Do children and teens need vitamins or supplements?
Does my infant need a vitamin?
Breastfeeding is the best source of nutrition for babies, but it is important that all breast-fed infants receive a supplement of liquid vitamin D to meet the recommended daily requirement of 400 IU (international units) of vitamin D per day. Vitamin D is important for developing healthy bones and teeth and may have other health benefits as well.
Formula-fed babies also require the same daily amount of vitamin D. Formula is fortified with vitamin D, so an infant may be taking enough formula each day to get enough vitamin D. Otherwise, a vitamin D supplement may still be required.
Babies who were premature may require higher doses of vitamin D and/or other vitamins. Ask you child’s pediatrician to help decide what your infant needs.
Does my older child or teen need a vitamin?
Most children and teens get the vitamins they need by eating an average American diet. The main exception again is vitamin D. Children and teens also are recommended to get 400 IU of vitamin D per day, and many do not get enough vitamin D through diet alone. Deficiencies of other vitamins can occur with special situations and diseases or particularly restrictive diets. Consult with your child’s pediatrician to see if a vitamin supplement is needed.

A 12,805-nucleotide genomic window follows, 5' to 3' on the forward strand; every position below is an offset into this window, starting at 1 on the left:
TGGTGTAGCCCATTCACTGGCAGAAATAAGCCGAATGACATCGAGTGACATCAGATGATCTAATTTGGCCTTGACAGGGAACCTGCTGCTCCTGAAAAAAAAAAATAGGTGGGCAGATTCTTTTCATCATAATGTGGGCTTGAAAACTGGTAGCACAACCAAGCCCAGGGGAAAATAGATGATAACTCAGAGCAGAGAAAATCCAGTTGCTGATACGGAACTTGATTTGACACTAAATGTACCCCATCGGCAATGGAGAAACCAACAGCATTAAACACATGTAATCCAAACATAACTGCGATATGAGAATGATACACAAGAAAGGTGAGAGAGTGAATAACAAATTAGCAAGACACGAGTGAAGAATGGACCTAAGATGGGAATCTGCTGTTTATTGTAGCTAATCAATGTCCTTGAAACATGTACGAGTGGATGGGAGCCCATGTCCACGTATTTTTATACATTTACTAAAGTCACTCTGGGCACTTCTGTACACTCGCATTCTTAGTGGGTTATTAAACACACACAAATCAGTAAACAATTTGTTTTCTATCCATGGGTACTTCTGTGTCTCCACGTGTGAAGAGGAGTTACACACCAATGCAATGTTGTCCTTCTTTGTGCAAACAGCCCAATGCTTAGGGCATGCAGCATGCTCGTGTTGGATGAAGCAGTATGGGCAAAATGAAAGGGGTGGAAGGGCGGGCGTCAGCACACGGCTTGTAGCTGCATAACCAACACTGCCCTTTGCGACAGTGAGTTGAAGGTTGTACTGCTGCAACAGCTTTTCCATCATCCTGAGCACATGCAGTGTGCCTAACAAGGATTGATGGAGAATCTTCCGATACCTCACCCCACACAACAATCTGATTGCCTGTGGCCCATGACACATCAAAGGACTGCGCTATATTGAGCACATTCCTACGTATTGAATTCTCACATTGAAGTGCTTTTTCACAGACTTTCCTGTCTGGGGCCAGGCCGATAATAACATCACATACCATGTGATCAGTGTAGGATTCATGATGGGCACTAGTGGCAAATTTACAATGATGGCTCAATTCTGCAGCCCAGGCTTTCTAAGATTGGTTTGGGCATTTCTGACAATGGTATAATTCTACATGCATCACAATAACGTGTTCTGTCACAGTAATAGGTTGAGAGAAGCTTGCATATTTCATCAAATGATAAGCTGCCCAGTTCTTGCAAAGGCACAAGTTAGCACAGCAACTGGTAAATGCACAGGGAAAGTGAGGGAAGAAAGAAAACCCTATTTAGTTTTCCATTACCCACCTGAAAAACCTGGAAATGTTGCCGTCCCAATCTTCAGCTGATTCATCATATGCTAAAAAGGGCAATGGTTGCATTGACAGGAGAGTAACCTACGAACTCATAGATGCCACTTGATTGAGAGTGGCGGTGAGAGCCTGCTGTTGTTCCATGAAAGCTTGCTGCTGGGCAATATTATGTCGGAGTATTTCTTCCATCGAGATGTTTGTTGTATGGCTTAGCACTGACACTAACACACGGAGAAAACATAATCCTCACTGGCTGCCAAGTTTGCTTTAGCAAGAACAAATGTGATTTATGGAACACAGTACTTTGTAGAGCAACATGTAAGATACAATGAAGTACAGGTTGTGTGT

Is there any harm in giving vitamins to children and teens?
Always consult your child’s pediatrician before giving any supplements. Any vitamins should be given with careful consideration and it is important to try to get as many vitamins and minerals through diet, rather than just relying on supplements. Excessive amounts of certain vitamins can be harmful.
Matthew Tien, MD, is welcoming new patients at MetroHealth's main campus and at MetroHealth Beachwood Health Center. Dr. Tien is a board-certified pediatrician who provides primary care for newborns, children and adolescents. To schedule an appointment with Dr. Tien, call 216-957-9959 for the Beachwood Health Center or 216-778-2222 for main campus.